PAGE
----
Law would limit marijuana advertising | SteamboatToday.com

Law would limit marijuana advertising







— Newspapers and First Amendment advocates are concerned about a bill moving through the Colorado legislature that would create rules for medical marijuana advertising.

House Bill 1363 would allow for rules to be made that would restrict advertising having a “high likelihood of reaching persons under 18 years of age.”

The Colorado Press Association, or CPA, a trade group that advocates for newspapers, including Steamboat Pilot & Today, takes issue with the bill.

“It’s the basic concept of it’s a violation of commercial speech under the First Amendment,” said Greg Romberg, a lobbyist who does work for CPA.

The bill was introduced at the request of the Colorado Department of Revenue, which is responsible for regulating the marijuana industry. The bill is intended to mirror advertising rules already in place for recreational marijuana. Those rules were recommended by a task force after Amendment 64 was passed and marijuana was legalized.

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Despite protest, the rules were enacted.

Under those rules, a recreational marijuana business cannot advertise in a print publication if more than 30 percent of the readers are under the age of 21.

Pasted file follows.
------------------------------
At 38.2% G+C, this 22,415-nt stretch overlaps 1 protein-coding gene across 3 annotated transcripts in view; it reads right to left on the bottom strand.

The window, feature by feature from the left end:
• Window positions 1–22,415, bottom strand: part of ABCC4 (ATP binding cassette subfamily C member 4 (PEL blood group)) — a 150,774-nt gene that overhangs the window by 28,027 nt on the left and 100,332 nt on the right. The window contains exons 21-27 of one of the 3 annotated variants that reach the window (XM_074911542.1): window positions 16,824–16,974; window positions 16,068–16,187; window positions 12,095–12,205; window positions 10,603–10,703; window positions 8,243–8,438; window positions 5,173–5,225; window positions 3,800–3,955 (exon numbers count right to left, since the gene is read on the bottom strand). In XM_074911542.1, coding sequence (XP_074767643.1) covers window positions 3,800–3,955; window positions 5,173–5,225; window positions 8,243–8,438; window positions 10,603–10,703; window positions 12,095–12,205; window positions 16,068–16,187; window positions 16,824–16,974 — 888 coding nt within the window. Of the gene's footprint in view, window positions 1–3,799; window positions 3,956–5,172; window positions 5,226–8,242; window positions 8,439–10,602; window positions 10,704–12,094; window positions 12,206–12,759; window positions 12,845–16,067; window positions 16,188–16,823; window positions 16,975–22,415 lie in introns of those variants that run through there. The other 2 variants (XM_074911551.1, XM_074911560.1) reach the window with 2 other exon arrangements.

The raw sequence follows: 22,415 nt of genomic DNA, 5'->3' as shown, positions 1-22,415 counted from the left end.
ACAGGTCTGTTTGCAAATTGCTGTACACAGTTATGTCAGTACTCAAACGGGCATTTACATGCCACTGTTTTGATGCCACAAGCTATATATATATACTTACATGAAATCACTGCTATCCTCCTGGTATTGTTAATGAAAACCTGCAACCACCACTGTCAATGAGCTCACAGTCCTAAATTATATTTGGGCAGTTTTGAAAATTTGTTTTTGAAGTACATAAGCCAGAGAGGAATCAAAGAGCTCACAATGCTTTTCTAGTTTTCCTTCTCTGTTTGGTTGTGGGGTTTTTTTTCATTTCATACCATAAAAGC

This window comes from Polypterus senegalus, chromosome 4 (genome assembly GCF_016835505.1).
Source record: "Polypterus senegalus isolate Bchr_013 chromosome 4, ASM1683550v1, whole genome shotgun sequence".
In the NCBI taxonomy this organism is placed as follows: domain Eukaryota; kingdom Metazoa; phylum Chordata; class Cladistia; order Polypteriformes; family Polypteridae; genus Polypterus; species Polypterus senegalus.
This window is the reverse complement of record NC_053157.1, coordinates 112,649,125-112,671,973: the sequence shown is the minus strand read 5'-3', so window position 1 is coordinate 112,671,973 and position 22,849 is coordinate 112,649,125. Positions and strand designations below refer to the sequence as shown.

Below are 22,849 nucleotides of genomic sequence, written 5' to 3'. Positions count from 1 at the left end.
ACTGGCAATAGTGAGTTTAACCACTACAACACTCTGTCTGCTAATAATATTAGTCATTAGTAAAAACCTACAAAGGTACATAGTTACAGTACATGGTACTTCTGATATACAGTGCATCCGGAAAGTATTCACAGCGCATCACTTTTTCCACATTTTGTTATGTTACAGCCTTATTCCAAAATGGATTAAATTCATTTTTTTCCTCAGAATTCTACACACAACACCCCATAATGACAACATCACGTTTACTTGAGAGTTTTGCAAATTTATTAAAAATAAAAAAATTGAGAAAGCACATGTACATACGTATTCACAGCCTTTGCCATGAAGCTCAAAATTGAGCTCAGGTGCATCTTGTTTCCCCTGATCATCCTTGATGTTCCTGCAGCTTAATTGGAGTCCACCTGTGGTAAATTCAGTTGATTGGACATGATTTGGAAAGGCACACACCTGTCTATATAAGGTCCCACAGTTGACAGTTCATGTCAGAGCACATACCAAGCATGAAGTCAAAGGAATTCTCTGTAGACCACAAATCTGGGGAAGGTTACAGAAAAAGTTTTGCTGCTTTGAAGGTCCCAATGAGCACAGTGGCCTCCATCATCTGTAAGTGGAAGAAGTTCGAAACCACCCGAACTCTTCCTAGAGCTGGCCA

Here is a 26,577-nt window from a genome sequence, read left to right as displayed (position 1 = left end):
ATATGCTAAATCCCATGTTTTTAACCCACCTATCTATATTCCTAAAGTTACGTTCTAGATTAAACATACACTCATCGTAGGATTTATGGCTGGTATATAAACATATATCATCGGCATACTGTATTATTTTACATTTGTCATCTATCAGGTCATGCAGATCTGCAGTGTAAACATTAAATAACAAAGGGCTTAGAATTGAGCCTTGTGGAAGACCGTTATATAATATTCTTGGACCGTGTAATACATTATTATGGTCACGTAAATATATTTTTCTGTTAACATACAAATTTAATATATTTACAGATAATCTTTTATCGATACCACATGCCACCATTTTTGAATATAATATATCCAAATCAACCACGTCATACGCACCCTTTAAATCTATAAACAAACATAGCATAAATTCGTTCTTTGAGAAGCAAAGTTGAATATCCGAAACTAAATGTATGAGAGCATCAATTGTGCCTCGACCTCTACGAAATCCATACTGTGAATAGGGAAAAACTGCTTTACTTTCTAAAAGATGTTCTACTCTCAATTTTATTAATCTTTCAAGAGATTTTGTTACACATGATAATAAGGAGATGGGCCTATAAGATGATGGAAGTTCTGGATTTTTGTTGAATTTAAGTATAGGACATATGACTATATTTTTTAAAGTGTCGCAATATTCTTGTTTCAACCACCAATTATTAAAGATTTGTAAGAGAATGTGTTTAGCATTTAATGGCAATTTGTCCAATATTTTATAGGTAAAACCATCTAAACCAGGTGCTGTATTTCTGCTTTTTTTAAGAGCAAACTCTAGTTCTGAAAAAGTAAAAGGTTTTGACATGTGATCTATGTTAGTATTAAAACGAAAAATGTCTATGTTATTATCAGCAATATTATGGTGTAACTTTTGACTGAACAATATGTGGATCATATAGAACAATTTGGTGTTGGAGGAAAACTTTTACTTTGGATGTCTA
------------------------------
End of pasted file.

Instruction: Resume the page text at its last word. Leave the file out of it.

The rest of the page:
Westword magazine, in Denver, filed a lawsuit when the recreational marijuana advertising rule was enacted. A court ruled that Westword did not have standing to sue, because Westword is not regulated by the Colorado Department of Revenue. Instead, a recreational marijuana business would have to sue.

House Bill 1363 is scheduled to be heard in the House Finance Committee on April 7.

The specific wording for the medical marijuana rule would be determined if the bill passes. If it mirrors the recreational marijuana advertising rule, it would not affect Steamboat Pilot & Today, because no more than 30 percent of its readership is younger than 21 years old.

Kevin Fisher, co-owner of the Rocky Mountain Remedies marijuana business in Steamboat, said he was supportive of bill.

"It really just harmonizes the medical law with what is in the recreational law," Fisher said.

He said the advertising restrictions were reasonable.

"The last thing we want to do is market to kids," Fisher said.

To reach Matt Stensland, call 970-871-4247, email mstensland@SteamboatToday.com or follow him on Twitter @SBTStensland